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Big hopes for Big Brown--commentary

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By Mike Forster

Has the sport of kings found its Prince Charming?

With Big Brown?s crushing victory in last weekend?s Kentucky Derby, the horse racing industry has its best shot at a Triple Crown contender since Affirmed accomplished the feat back in 1978.

Since the year of Affirmed?s sweep, thoroughbred racing has been on the decline. In fact, since the 1920s, a sport that was the most popular in America has been pushed aside by other forms of legalized gambling and competition from other sports. The three-decade dearth of a triple crown winner (Kentucky Derby, Preakness Stakes and Belmont Stakes) has also had something to do with that decline. Therefore, it needs a fix.

And there is nothing like a popular personality to get you that fix: To get (paying) folks excited about a sport.

Golf found Tiger Woods, who picked up where the sport left off when Arnie and Jack stepped aside.

During baseball?s bleakest days, Cal Ripken, Jr. stepped up to revive the sport with his pursuit of the Iron Man record.

Michael Jordan became the face of the NBA as he led it back to popularity (OK, Magic Johnson and Larry Bird had a lot to do with that).

Danica Patrick is helping to lift the numbers for Formula One racing.

The sport of horse racing has had no such hero to help it out of its downward trend. In the past, such legendary thoroughbreds as Seabiscuit and Secretariat piqued the interest of the entire nation. Big Brown, starting from the furthest outside position, put on a performance that puts him on track to be the equine equivalent of Wayne Gretzky.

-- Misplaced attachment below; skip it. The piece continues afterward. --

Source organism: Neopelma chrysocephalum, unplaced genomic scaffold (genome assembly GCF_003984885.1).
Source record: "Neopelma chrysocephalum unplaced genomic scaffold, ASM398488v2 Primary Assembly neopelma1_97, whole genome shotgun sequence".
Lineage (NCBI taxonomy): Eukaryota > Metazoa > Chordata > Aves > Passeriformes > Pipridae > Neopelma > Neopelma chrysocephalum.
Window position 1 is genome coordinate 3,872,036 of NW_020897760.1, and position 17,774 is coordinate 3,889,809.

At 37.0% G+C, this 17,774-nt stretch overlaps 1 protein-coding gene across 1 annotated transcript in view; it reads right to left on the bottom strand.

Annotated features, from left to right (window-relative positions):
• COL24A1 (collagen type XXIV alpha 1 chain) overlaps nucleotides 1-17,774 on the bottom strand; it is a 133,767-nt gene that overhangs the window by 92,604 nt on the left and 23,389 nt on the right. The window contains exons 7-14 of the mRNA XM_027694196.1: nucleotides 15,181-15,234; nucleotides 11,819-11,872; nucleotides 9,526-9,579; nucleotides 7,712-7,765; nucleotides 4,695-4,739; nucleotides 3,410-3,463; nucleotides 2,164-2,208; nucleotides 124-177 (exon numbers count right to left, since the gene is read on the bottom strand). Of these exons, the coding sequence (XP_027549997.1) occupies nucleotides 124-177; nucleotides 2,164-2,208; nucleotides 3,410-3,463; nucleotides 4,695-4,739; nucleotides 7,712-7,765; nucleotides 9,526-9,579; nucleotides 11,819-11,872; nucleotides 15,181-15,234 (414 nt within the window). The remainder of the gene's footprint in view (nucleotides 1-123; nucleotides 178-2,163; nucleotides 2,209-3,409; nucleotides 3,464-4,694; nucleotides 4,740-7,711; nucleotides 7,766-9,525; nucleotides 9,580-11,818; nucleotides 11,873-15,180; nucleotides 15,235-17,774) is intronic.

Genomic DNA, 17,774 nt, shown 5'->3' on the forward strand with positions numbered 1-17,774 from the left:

Not only did the big fella trounce the field, he had to make up an additional 150-200 yards because of that unfavorable starting post.

Big Brown?s performance was as Secretariat-like a run as you?ll probably see in your lifetime.

Sure, there have been horses over the past three decades that have made a run at the Triple Crown. Many of these had personalities with staying power. However, falling short of winning it all equates to falling out of the limelight. The national interest that comes with the chase for the Triple Crown is only sustained for those that win it. And, make no mistake, Big Brown will win it.

Don?t think that the folks who run racing don?t want to see this happen. There is a reason that the Preakness and Belmont fields will be somewhere between 8 and 12 horses, as opposed to the Kentucky Derby?s 21.

Make no mistake, the sport is grateful for the hype the run-up to a triple crown can generate. But that five week period is peanuts compared with what a real, live triple crown winner can bring to this moribund sport.

A Triple Crown winner can make the loop through Saratoga, Gulfstream, Santa Anita and the other major tracks. Win or lose, such a horse is sure to up the crowds, the media and (of course) the take at the betting windows.

Will Big Brown be horse racing?s panacea? The smart money says that he will. However, unless he wins his next two races, we?ll never know.